Oxycodone Street Names & Brand Names

Manish Mishra, MBBS

Medically Reviewed By: Manish Mishra, MBBS

on August 16, 2023

Oxycodone is available in several brand names, including OxyContin. Oxycodone can also be purchased on the street and can go by names such as hillbilly heroin, kicker, and oxy.

Oxycodone (brand name OxyContin) is an opioid prescription drug used to treat those suffering from moderate to severe pain. Oxycodone is a Schedule II controlled substance, which means it has a high potential for abuse and can lead to psychological or physical dependence.

Because the drug can be abused to experience feelings of euphoria, some turn to the illicit drug market or the street to achieve the desired high. Because of this, oxycodone may be known by various street names.

Oxycodone may be used in combination with acetaminophen. This combination is known by numerous brand names, including Percocet and Roxicet.

Street Names For Oxycodone

According to the National Institute on Drug Abuse (NIDA), oxycodone on the street may have several common street names such as:

  • kickers
  • oxy
  • oxycotton
  • roxy
  • ox
  • OCs
  • percs
  • hillbilly heroin
  • beans

These nicknames may vary, but those purchasing oxycodone on the street should be wary of any street drug, as the lack of quality control can result in small amounts of other substances combining with your drug. This can lead to serious health issues.

Brand Names For Oxycodone

Brand names that contain oxycodone alone include:

  • OxyContin and OxyContin CR
  • Oxaydo
  • Oxydose
  • Oxyfast
  • Oxy IR
  • Roxicodone and Roxicodone Intensol
  • Roxybond
  • Dazidox
  • Eth-Oxydose
  • Xtampza ER

Brand names that contain both oxycodone and acetaminophen include:

  • Oxycet
  • Endocet
  • Narvox
  • Percocet
  • Perloxx
  • Primalev
  • Roxicet
  • Tylox
  • Xolox

Percodan is also a brand name drug containing oxycodone and Aspirin.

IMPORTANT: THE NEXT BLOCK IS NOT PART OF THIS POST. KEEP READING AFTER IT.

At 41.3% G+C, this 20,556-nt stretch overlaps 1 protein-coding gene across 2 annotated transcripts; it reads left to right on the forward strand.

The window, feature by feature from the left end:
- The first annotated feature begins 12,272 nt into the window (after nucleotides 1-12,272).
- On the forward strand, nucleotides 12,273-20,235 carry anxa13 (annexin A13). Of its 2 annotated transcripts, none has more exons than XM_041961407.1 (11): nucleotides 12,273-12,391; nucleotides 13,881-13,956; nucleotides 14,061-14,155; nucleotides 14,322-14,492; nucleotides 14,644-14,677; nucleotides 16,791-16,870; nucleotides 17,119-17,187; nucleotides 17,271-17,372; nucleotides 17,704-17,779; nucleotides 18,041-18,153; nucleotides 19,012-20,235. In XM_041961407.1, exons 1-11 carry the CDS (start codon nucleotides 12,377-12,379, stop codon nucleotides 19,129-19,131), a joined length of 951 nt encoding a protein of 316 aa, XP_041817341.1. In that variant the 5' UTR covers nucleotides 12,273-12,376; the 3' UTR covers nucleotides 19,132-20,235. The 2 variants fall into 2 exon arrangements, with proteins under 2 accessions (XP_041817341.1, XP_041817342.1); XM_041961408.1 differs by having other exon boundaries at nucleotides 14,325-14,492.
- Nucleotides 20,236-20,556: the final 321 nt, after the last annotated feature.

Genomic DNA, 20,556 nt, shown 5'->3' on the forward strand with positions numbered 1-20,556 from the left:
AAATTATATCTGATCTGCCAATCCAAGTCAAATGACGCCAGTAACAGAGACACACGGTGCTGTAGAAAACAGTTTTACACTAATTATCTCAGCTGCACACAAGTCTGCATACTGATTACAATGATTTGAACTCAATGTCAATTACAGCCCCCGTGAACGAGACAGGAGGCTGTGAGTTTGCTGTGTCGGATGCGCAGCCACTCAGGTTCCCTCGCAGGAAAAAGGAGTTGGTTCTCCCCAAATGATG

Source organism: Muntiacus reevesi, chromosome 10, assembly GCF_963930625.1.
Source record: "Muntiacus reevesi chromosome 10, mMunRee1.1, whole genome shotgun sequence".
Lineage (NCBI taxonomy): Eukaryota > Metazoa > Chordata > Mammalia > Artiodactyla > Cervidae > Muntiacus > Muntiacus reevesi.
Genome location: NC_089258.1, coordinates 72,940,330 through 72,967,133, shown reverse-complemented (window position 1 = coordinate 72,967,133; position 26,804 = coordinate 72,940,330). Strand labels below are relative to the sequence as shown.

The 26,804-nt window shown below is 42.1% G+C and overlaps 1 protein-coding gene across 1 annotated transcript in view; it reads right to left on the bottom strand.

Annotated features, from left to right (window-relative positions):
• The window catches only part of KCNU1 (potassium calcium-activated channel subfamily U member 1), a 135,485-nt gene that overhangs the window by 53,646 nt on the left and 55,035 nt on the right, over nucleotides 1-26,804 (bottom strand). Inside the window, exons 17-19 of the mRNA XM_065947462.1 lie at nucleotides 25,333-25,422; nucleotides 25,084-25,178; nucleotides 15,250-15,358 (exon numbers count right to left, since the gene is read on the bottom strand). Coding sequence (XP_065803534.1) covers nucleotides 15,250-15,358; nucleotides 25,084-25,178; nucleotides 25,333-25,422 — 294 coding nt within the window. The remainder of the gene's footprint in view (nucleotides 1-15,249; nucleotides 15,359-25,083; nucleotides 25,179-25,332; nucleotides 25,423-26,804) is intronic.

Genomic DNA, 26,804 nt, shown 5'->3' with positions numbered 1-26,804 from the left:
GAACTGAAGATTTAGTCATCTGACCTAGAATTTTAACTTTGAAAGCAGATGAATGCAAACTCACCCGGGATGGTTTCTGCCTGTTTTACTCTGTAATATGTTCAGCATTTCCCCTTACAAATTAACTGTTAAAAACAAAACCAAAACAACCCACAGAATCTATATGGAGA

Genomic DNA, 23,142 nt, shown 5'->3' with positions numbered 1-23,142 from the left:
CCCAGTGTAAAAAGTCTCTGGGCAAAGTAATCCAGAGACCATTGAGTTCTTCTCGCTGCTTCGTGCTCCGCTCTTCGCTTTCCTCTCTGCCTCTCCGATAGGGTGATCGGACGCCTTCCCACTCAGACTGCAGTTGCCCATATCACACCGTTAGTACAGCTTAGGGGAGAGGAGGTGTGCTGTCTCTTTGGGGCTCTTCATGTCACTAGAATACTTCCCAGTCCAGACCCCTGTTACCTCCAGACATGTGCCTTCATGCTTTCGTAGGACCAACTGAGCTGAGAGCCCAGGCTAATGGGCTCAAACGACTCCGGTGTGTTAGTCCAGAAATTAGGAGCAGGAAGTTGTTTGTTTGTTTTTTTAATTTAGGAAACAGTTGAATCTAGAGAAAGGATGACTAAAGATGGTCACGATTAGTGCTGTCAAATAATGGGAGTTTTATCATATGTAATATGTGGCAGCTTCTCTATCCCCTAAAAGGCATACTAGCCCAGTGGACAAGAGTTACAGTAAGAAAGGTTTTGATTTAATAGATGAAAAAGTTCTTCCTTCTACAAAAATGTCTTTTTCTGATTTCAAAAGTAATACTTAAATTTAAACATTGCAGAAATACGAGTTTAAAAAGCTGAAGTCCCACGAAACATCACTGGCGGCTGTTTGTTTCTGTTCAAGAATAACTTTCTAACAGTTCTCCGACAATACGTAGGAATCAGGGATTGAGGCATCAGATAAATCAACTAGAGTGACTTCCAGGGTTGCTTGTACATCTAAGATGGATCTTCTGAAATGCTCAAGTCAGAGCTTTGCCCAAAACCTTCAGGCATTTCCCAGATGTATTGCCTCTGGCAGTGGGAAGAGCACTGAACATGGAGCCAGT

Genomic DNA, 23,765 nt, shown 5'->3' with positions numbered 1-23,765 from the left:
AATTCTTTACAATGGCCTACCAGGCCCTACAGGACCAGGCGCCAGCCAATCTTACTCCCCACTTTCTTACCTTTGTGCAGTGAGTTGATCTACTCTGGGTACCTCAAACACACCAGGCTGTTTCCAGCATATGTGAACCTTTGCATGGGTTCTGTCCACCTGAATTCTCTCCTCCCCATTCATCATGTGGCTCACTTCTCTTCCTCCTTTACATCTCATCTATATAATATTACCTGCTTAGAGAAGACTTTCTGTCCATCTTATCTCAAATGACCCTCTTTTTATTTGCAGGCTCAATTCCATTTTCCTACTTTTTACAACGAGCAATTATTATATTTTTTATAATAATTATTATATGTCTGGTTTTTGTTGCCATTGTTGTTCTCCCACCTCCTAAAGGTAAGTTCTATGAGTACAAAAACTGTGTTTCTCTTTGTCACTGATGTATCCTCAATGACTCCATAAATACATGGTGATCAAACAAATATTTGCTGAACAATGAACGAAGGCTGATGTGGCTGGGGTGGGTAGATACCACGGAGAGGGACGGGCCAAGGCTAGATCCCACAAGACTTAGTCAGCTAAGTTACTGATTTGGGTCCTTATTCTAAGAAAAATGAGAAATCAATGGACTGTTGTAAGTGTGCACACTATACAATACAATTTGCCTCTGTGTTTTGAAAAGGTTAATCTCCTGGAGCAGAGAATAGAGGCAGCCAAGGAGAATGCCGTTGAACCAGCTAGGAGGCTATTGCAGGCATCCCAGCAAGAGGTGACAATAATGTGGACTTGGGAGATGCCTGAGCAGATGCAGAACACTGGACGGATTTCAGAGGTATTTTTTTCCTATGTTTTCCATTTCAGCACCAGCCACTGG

Dangers Of Oxycodone Abuse

There are several dangers associated with oxycodone drug use.

Drug Interactions

The risk of an overdose may be increased when purchasing oxycodone on the illicit drug market or simply off the street. Various drug interactions may take place when oxycodone is combined with other drugs, especially opioid painkillers.

Substances to avoid with oxycodone, as well as their slang terms, include:

  • alcohol
  • fentanyl or Actiq (dance fever, china girl, apache, jackpot, goodfella)
  • hydromorphone or Dilaudid (footballs, dillies, juice)
  • codeine (captain cody, lean, sizzurp, purple drank, schoolboy)
  • hydrocodone (norco) and Vicodin (vike)
  • benzodiazepines (benzos) such as Valium or Xanax
  • amphetamine or stimulant medications used for attention deficit hyperactivity disorder (ADHD), such as Adderall or Ritalin
  • sedatives
  • heroin (china white, dope, brown sugar)
  • morphine (miss Emma, white stuff)
  • methadone
  • hallucinogens such as LSD (acid, tabs) and MDMA (molly, ecstasy)

Withdrawal Symptoms

If you abruptly stop oxycodone use, you may experience withdrawal symptoms such as weakness, loss of appetite, or a rapid heart rate. 

Additionally, you may feel muscle pain and aches as well as cramps, nausea, and vomiting. Mental health issues may also develop such as anxiety, depression, or irritability.

Oxycodone Overdose

The risk of overdose may be increased in those who purchase oxycodone on the illicit drug market. Taking oxycodone as a street drug may contain contaminants which interact with the drug.

Even small traces of fentanyl may result in an overdose. Abusing oxycodone by snorting, smoking, or injecting the drug can also lead to an opioid overdose.

Symptoms of an oxycodone overdose can include:

  • cardiac arrest
  • cold or clammy skin
  • respiratory depression
  • coma
  • death

Oxycodone Addiction Treatment

If you or a loved one live with prescription drug addiction, Ohio Recovery Center can help. 

Some of the substance abuse treatment options we provide include medical detox, evidence-based care like behavioral therapy, and aftercare recovery resources. To learn more about our inpatient treatment programs, please contact us today.

  1. Drug Enforcement Administration https://www.dea.gov/sites/default/files/2020-06/Oxycodone-2020_0.pdf
  2. Food and Drug Administration https://www.accessdata.fda.gov/drugsatfda_docs/label/2015/022272s027lbl.pdf
  3. National Library of Medicine: MedlinePlus https://medlineplus.gov/druginfo/meds/a682132.html
  4. National Institute on Drug Abuse https://nida.nih.gov/publications/drugfacts/prescription-opioids
  5. National Institutes of Health https://www.nihlibrary.nih.gov/resources/subject-guides/opioids/street-commercial-names

Written by Ohio Recovery Center Editorial Team

© 2024 Ohio Recovery Center | All Rights Reserved

* This page does not provide medical advice.

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